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LLMs For On-Brand Org Text
Most orgs have a pre-review process to edit and approve high-level text sent to a wide org scope, such as to the public or to distant orgs. Legal, PR, and other sub-orgs get to weigh in on how to avoid: legal liability, making unintended promises, giving offense, suggesting disliked political affiliations, or deviating from official tone and org mission/vision concepts. This process is expensive, however, and thus applies with less effort at lower org levels and for narrower org scopes. At low enough levels and scopes, people just talk to each other directly, using only the internal filters that they have learned with experience.
It seems likely to me that large language models (LLMs) will soon greatly lower the cost of such text pre-review. I envision each org training a LLM with its priorities re legal liability, tone, offense, mission, etc. Then when person X wants to send text at a high enough level to a distant enough org Y, the following process ensues:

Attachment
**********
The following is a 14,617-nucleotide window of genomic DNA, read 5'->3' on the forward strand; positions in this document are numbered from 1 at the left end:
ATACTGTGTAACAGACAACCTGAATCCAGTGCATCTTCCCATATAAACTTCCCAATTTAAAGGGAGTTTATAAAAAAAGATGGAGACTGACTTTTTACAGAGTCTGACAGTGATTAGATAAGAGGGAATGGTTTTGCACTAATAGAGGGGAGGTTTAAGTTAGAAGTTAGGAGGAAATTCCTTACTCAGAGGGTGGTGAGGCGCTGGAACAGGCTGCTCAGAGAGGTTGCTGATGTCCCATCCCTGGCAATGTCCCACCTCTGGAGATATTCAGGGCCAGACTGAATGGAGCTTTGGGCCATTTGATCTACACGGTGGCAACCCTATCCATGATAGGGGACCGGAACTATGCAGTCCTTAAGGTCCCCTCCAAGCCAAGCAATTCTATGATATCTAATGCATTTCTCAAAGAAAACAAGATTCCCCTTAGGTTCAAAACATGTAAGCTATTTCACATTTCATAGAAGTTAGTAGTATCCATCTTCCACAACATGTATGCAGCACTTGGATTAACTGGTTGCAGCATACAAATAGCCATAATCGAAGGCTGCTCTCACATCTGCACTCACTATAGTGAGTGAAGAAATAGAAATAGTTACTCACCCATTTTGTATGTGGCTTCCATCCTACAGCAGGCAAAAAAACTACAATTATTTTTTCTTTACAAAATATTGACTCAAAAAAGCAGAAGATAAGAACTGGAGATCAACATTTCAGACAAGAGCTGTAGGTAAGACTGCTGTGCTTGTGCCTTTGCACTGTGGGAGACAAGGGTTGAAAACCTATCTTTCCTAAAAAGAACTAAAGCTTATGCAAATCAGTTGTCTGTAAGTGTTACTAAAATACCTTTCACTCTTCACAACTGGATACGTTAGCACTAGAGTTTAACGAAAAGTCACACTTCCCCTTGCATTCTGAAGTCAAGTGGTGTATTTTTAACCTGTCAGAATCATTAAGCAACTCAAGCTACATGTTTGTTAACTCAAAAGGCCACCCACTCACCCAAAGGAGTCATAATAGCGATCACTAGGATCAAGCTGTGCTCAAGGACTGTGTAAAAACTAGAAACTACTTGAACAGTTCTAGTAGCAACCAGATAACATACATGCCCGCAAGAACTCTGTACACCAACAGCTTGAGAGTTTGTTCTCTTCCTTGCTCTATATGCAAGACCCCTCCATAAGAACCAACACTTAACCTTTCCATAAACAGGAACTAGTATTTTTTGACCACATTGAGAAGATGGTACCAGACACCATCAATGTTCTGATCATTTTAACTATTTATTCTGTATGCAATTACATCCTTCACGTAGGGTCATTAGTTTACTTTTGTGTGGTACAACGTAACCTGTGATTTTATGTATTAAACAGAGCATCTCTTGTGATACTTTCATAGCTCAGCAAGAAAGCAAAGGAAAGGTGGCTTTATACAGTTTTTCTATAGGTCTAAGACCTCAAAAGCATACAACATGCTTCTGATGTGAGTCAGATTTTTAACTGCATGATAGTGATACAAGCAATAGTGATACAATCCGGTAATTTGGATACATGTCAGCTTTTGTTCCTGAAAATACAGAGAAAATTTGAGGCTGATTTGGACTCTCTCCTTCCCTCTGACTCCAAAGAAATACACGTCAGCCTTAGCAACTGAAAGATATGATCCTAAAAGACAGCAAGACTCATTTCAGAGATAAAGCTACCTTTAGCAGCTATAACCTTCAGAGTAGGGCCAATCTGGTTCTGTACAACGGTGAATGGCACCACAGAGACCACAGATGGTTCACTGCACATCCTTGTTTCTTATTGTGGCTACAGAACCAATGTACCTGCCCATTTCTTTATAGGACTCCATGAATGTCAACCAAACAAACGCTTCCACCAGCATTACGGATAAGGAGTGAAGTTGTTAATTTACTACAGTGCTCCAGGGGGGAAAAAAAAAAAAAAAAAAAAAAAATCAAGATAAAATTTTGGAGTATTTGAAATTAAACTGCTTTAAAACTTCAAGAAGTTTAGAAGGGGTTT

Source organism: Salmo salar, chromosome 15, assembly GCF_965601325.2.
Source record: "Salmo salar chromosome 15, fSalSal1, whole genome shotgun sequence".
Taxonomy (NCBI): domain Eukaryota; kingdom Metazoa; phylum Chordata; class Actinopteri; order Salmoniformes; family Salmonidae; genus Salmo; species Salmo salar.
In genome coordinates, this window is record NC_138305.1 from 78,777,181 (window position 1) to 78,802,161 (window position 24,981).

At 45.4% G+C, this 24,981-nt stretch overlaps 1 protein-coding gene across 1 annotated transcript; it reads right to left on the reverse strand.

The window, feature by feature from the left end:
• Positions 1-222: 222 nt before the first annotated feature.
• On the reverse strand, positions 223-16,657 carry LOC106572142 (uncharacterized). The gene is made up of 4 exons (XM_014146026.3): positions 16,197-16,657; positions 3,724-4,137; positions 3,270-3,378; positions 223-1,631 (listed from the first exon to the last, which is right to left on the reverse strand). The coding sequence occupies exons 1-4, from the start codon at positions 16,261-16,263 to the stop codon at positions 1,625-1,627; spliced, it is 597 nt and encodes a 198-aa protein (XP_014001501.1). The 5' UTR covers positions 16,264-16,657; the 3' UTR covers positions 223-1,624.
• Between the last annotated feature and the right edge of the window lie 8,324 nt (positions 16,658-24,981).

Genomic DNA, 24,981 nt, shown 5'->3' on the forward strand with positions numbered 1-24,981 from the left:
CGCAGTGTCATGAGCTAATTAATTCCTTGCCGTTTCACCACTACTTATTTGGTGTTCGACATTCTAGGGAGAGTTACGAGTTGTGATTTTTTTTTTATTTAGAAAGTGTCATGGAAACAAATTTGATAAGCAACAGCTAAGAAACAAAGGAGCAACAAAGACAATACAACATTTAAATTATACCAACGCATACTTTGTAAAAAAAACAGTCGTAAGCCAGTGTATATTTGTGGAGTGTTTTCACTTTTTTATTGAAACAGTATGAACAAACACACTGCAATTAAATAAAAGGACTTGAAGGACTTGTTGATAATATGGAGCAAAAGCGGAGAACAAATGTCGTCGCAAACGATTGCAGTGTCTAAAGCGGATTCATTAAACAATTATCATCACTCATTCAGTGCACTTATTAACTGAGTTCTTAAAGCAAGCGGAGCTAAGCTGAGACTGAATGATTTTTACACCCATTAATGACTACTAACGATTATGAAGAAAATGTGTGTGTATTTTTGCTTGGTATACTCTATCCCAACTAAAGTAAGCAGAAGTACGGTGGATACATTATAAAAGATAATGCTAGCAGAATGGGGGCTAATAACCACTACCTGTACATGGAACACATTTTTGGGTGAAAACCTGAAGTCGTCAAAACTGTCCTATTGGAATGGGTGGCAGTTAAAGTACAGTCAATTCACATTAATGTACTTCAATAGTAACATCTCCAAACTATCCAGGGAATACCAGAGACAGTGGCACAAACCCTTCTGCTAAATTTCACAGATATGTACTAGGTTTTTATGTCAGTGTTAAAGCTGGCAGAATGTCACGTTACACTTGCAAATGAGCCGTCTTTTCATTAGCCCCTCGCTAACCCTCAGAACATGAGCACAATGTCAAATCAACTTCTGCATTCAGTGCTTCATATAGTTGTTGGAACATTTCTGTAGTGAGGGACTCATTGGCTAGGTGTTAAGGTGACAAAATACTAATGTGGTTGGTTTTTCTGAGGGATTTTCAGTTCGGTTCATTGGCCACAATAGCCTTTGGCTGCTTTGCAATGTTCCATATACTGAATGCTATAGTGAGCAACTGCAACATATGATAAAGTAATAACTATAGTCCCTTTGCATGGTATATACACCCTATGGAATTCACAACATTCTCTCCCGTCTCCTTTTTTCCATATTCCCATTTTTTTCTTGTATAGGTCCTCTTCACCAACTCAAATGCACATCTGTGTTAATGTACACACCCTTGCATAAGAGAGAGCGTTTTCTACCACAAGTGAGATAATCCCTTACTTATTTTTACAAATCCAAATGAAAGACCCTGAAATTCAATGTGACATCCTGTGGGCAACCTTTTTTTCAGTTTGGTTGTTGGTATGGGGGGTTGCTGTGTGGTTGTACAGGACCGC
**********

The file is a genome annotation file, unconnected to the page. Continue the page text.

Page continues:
Person X writes out text T1, giving their simple meaning in plaintext, perhaps adding meta comments re tone, what to obfuscate, etc.
T1 is submitted to X’s LLM, which expands it into T2, a candidate message to sent out meeting the org’s text criteria.
That same LLM also summarize T2 into T3, a simple plaintext summary of T2.
Person X and their org associates compare T3 to T1, and, if the two are close enough, approve the sending of T2 to recipient in Y. Else X restarts with new T1.
Recipients of T2 use org Y’s LLM to summarize T2 into T4, which is what they then read.
Note that the fact that X and Y use different LLMs often makes T3 ≠ T4, and thus makes T4 deniable by X. “No, I only said T2; I can’t be held responsible if they interpreted that as T4”. Without such deniability, recipients could complain that X said T4, defeating many of the purposes of this whole process.